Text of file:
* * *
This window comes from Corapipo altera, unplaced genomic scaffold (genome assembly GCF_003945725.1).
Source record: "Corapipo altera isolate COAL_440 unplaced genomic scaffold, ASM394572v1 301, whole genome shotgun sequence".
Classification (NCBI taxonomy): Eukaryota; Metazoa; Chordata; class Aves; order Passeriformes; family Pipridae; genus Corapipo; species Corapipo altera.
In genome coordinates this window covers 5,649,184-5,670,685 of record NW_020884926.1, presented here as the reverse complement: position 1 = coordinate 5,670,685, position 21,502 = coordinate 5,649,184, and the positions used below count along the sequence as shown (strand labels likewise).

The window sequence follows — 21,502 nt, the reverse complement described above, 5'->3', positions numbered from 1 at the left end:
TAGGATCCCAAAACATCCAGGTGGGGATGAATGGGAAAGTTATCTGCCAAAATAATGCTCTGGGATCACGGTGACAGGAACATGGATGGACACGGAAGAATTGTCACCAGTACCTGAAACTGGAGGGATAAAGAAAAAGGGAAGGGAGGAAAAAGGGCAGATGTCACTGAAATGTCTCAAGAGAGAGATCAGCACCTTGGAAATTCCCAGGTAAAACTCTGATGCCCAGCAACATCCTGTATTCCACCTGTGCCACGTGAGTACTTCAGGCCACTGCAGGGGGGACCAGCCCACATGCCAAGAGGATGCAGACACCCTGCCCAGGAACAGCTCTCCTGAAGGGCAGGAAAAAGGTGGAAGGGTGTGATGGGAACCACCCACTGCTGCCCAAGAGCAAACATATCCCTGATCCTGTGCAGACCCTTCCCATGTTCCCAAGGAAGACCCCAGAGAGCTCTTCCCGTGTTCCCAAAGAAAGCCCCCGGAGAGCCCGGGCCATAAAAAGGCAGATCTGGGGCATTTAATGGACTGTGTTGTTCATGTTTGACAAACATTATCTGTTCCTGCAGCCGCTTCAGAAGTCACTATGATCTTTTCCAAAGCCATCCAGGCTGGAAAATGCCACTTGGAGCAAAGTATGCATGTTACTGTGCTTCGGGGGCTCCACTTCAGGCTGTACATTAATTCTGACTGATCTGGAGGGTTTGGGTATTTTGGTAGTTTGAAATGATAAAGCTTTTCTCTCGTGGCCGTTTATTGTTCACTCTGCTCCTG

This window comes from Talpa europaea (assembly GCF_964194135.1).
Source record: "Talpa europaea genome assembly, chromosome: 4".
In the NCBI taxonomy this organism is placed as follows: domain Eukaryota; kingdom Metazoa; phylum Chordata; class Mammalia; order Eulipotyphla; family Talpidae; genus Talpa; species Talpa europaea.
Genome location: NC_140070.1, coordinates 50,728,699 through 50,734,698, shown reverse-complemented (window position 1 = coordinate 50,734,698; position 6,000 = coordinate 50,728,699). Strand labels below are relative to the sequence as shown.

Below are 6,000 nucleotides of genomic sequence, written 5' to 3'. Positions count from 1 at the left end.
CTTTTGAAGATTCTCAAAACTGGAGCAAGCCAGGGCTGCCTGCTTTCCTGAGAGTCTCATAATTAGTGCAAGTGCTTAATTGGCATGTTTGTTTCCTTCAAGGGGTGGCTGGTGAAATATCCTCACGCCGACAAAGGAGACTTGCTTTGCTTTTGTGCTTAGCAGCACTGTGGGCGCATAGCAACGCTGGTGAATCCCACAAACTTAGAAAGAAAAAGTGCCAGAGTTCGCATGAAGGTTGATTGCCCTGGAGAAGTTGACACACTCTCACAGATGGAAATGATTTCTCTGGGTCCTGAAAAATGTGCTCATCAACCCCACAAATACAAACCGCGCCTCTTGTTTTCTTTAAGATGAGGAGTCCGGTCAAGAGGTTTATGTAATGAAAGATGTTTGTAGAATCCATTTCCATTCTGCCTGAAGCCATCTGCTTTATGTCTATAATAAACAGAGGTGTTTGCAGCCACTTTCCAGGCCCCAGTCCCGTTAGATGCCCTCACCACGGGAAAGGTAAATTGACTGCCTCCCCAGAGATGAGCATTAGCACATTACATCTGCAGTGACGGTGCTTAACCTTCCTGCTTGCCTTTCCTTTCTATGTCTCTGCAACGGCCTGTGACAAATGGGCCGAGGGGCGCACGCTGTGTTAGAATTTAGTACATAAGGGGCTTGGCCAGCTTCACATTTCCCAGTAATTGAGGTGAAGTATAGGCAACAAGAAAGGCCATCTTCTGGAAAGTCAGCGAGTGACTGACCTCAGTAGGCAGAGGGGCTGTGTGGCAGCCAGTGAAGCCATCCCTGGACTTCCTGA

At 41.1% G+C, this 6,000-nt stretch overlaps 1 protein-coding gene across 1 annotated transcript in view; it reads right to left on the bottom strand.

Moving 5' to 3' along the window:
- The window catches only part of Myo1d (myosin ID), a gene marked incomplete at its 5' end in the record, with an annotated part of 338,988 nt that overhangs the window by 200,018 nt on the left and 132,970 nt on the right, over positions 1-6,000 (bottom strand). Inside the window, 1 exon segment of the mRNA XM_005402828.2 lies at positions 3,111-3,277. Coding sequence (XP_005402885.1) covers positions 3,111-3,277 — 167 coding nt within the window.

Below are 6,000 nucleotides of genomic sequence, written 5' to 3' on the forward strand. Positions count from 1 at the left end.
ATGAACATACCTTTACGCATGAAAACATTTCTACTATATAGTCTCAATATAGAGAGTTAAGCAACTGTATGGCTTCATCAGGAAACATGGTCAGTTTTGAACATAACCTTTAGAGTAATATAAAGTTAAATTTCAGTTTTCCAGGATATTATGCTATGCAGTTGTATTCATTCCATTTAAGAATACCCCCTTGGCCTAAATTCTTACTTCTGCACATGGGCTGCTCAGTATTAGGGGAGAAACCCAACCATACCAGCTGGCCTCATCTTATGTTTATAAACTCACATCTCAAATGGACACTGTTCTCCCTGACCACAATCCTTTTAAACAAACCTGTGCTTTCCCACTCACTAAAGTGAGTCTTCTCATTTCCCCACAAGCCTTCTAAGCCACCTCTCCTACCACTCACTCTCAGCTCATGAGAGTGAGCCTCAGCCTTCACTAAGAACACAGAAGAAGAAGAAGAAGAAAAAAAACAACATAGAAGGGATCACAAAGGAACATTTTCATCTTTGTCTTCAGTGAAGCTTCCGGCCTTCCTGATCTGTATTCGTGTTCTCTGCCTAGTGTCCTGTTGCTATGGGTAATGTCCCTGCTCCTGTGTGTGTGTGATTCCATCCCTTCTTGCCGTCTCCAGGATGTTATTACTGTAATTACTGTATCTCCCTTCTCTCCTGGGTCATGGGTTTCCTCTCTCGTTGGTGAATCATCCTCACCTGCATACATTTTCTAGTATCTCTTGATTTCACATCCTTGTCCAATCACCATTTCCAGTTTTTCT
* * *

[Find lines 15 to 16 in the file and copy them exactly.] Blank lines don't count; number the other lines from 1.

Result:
- The window catches only part of Myo1d (myosin ID), a gene marked incomplete at its 5' end in the record, with an annotated part of 338,988 nt that overhangs the window by 200,018 nt on the left and 132,970 nt on the right, over positions 1-6,000 (bottom strand). Inside the window, 1 exon segment of the mRNA XM_005402828.2 lies at positions 3,111-3,277. Coding sequence (XP_005402885.1) covers positions 3,111-3,277 — 167 coding nt within the window.

Below are 6,000 nucleotides of genomic sequence, written 5' to 3' on the forward strand. Positions count from 1 at the left end.